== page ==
Simulated use of reversal agents conducted during training in gastrointestinal lab - VHA SimLEARN
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Simulated use of reversal agents conducted during training in gastrointestinal lab

By Michelle Wierman, MSN, RN,
Simulation Education Specialist
Tina Smith MS, BSN, RN-BC, CHSE,
Program Manager of Milwaukee VA Simulation Program
Jutta Novalija, M.D., Ph.D., CHSE,
Anesthesiologist, Director of Milwaukee VA Simulation Program
Clement J. Zablocki VA Medical Center

MILWAUKEE – In June, gastrointestinal (GI) lab registered nurses and medical instrument technicians participated in two simulations administering reversal agents using the high-fidelity mannequin. GI lab registered nurses and medical instrument technicians perform the majority of moderate sedation procedures hospital wide at the Clement J. Zablocki VA Medical Center here. Therefore, the probability of a moderate sedation adverse outcome to occur in the GI lab is much higher than other areas that perform moderate sedation throughout the hospital. The simulations were held in their department in one of the GI procedure rooms, so staff was already familiar with their environment and where things were located. They utilized the nurse cart available to them in their procedure rooms, which contained medication syringes, saline flushes, IV fluids, airway supplies and medications.

In fiscal year 2017, the moderate sedation council reported the number of reversal agents administered at the Milwaukee VA hospital was three, with two of the administrations occurring in the GI lab. Therefore, this adverse outcome was identified by GI staff as a low volume, but high-risk patient situation.

For each simulation session, members from the anesthesia team were available and participated if staff called for assistance. Having anesthesia presence for the GI lab created a further sense of realism and empowered the GI staff to perform interventions as part of an interprofessional team.

To begin, the GI staff members were introduced to a patient undergoing moderate sedation for an upper endoscopy. The patient started off with vital signs that were within normal limits, and maintained a light to moderate sedation score. The patient started to trend into a deep sedation with signs of respiratory depression, and they eventually became unarousable. Despite performing interventions such as chin lift to open airway, increasing the oxygen and inserting a nasal trumpet, the patient showed no signs of improvement. The GI staff ultimately made the decision to call for anesthesia assistance and/or administer a reversal medication.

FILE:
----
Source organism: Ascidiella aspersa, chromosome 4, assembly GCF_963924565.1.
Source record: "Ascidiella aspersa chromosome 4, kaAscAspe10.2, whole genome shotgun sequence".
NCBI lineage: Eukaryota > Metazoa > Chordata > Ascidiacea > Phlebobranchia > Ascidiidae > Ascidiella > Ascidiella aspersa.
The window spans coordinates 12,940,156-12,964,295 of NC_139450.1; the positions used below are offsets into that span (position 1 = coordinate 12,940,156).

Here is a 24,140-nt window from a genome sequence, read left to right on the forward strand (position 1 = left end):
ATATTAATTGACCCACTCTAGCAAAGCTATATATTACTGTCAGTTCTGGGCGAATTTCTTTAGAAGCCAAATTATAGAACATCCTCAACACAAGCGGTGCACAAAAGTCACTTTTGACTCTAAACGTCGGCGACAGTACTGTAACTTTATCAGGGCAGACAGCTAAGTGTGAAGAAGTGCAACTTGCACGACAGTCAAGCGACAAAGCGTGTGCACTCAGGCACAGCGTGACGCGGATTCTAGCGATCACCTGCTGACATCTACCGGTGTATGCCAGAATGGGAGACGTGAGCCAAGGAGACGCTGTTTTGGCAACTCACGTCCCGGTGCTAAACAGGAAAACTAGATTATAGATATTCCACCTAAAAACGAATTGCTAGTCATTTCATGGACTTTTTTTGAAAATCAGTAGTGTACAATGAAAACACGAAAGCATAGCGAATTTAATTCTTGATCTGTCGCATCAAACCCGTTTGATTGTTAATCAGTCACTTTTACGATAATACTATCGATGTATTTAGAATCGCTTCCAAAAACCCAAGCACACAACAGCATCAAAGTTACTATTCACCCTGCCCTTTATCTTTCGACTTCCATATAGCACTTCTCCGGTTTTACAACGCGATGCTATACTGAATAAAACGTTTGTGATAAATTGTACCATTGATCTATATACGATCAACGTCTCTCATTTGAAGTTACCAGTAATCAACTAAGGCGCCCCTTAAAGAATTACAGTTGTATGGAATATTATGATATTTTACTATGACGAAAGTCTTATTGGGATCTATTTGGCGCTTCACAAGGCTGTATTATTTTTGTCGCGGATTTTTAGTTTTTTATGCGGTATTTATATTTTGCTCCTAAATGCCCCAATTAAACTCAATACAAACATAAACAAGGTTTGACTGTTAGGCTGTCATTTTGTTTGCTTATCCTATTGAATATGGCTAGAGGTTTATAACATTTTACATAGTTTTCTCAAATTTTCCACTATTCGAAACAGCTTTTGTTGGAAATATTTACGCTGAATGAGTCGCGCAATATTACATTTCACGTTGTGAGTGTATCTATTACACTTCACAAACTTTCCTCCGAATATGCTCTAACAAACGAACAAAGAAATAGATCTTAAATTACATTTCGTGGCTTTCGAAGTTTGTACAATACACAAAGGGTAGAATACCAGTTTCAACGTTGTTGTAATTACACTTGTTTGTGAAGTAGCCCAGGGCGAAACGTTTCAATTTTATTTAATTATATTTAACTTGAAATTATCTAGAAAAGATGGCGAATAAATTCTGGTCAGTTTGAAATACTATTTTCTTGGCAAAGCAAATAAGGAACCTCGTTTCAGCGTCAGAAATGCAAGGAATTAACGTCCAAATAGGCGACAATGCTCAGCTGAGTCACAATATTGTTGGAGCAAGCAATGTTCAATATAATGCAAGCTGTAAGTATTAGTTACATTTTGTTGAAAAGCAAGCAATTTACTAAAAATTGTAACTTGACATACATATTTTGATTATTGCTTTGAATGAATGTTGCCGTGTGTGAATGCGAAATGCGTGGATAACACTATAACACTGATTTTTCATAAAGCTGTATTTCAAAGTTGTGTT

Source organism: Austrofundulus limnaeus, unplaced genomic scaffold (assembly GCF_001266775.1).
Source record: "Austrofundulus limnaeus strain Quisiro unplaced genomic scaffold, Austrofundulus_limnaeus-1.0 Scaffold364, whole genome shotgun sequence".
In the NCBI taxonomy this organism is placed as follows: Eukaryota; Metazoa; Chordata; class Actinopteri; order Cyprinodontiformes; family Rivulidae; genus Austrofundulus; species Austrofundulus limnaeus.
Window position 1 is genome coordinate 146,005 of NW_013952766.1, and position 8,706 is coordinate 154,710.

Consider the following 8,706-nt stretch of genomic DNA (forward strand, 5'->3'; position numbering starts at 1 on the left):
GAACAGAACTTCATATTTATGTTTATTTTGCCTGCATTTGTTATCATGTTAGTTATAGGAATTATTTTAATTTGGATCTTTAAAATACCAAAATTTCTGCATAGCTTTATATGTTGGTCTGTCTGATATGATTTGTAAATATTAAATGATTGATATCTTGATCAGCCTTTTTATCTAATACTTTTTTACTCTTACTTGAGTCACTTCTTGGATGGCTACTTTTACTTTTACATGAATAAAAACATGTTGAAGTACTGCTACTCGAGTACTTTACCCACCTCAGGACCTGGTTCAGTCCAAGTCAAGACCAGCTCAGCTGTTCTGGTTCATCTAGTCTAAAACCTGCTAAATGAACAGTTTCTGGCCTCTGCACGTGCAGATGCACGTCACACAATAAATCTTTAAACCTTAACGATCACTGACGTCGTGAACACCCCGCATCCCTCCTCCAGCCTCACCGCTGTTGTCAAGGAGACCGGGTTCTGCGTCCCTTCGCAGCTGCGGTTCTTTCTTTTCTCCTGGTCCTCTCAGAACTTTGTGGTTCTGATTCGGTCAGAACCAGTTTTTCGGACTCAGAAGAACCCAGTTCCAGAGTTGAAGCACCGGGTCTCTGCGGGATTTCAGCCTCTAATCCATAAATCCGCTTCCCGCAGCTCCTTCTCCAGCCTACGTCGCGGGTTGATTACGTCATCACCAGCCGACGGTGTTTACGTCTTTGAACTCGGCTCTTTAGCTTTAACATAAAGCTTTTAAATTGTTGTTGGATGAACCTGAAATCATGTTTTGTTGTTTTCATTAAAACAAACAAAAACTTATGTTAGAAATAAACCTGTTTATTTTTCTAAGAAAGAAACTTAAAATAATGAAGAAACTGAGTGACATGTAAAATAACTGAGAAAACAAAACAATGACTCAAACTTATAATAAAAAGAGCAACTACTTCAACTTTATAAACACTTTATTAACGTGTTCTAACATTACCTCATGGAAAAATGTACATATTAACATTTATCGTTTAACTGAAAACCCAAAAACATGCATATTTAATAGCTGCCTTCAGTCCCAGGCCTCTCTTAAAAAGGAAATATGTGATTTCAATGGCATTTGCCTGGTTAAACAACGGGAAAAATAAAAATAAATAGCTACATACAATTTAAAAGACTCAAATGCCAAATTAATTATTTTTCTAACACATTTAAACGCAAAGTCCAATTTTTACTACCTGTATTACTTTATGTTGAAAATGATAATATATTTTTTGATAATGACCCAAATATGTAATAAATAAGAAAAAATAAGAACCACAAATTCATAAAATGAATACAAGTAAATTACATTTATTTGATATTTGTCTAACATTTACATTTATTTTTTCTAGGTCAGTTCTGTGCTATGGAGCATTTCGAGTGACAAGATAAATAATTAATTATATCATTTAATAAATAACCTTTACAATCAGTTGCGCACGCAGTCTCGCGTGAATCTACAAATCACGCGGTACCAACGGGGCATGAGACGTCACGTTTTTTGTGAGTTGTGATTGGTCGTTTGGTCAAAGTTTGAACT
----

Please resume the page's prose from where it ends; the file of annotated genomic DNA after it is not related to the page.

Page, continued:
In situ Simulation is a powerful teaching approach that allows the learners to react to simulated experiences in their own environment to maintain the realism, but also creates a safe place for learners to implement interventions during high-risk critical events. By implementing the simulations in the GI environment, staff identified gaps in practice and areas for process improvement.

Some observations were documented as a result of the training, such as cognitive aids found in the nurse cart needed to be updated to reflect current practice. Therefore, staff updated the cognitive aids in all the procedure room nurse carts with information from the current moderate sedation policy. Some other findings included location of supplies in the procedure room, par levels of equipment and supplies found in the nurse cart. For instance, there is an airway drawer in the nurse cart where airway supplies were scattered throughout the drawer. Staff decided to place bins within the drawer to organize their airway supplies and created par levels. Location and accessibility of the bag, valve, mask or BVM device bag within the procedure room was also a topic covered in debriefing. The BVM device bag was originally located in the far corner of the procedure room, opposite of the side where the procedure was being performed. Staff decided to re-locate the BVM device bag closer to the procedural area and near the wall oxygen. By modifying the room set up, and re-organizing the nurse cart, it allowed the staff to deliver safe and efficient care to the patient in a timely manner.

Debriefing also focused on the correct dosing and rationale of both Narcan and Flumazenil reversal agents, insertion technique of nasal trumpet, and End-tidal carbon dioxide (ETco2) waveforms. Subject matter expert from Anesthesia, Dr. Jutta Novalija, was utilized to help co-debrief these sessions.

At the completion of the two simulations, the GI staff completed a post questionnaire, which contained the same questions on the pre-questionnaire they filled out before the start of the simulations. In virtually every category on the questionnaire, participants reported a 40-50 percent increase in confidence and knowledge regarding reversal medication administration, as well as a 40-50 percent increase in correctly identifying ETco2 waveforms. An evaluation was completed by all learners post simulation, and 100 percent of learners reported they agree, or strongly agree to meet the learning objectives, and felt the simulation was value added.

“This was a great way to learn. I feel more confident giving reversal medications and inserting nasal airways,” said one participant. “I am glad to have had this learning opportunity,” said another.

Due to the positive feedback, and process improvements that developed surrounding the implementation of the simulations, it was decided to make this an annual occurrence for GI lab employees to improve the safety and delivery of care for our Veterans.

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